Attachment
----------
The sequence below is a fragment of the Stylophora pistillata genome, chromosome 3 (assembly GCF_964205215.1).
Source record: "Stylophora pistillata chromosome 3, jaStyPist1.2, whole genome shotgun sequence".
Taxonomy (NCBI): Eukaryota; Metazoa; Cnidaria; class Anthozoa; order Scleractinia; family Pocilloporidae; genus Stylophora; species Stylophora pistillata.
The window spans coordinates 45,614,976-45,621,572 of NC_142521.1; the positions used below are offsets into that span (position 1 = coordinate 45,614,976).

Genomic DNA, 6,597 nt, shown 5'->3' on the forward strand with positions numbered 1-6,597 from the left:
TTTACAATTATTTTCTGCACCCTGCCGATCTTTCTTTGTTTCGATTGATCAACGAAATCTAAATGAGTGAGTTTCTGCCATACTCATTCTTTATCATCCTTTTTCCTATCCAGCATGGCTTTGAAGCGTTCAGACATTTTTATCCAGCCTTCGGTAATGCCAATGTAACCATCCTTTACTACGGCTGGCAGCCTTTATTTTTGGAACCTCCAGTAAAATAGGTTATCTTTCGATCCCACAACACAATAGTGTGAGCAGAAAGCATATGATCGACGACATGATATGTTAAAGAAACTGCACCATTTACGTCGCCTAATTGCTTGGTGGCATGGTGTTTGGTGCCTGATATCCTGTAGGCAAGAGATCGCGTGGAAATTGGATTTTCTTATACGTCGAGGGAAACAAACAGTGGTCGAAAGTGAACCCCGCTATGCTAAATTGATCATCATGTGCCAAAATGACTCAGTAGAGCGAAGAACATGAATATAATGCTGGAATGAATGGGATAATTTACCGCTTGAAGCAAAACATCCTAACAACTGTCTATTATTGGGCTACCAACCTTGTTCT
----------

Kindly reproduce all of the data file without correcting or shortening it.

The sequence below is a fragment of the Stylophora pistillata genome, chromosome 3 (assembly GCF_964205215.1).
Source record: "Stylophora pistillata chromosome 3, jaStyPist1.2, whole genome shotgun sequence".
Taxonomy (NCBI): Eukaryota; Metazoa; Cnidaria; class Anthozoa; order Scleractinia; family Pocilloporidae; genus Stylophora; species Stylophora pistillata.
The window spans coordinates 45,614,976-45,621,572 of NC_142521.1; the positions used below are offsets into that span (position 1 = coordinate 45,614,976).

Genomic DNA, 6,597 nt, shown 5'->3' on the forward strand with positions numbered 1-6,597 from the left:
TTTACAATTATTTTCTGCACCCTGCCGATCTTTCTTTGTTTCGATTGATCAACGAAATCTAAATGAGTGAGTTTCTGCCATACTCATTCTTTATCATCCTTTTTCCTATCCAGCATGGCTTTGAAGCGTTCAGACATTTTTATCCAGCCTTCGGTAATGCCAATGTAACCATCCTTTACTACGGCTGGCAGCCTTTATTTTTGGAACCTCCAGTAAAATAGGTTATCTTTCGATCCCACAACACAATAGTGTGAGCAGAAAGCATATGATCGACGACATGATATGTTAAAGAAACTGCACCATTTACGTCGCCTAATTGCTTGGTGGCATGGTGTTTGGTGCCTGATATCCTGTAGGCAAGAGATCGCGTGGAAATTGGATTTTCTTATACGTCGAGGGAAACAAACAGTGGTCGAAAGTGAACCCCGCTATGCTAAATTGATCATCATGTGCCAAAATGACTCAGTAGAGCGAAGAACATGAATATAATGCTGGAATGAATGGGATAATTTACCGCTTGAAGCAAAACATCCTAACAACTGTCTATTATTGGGCTACCAACCTTGTTCT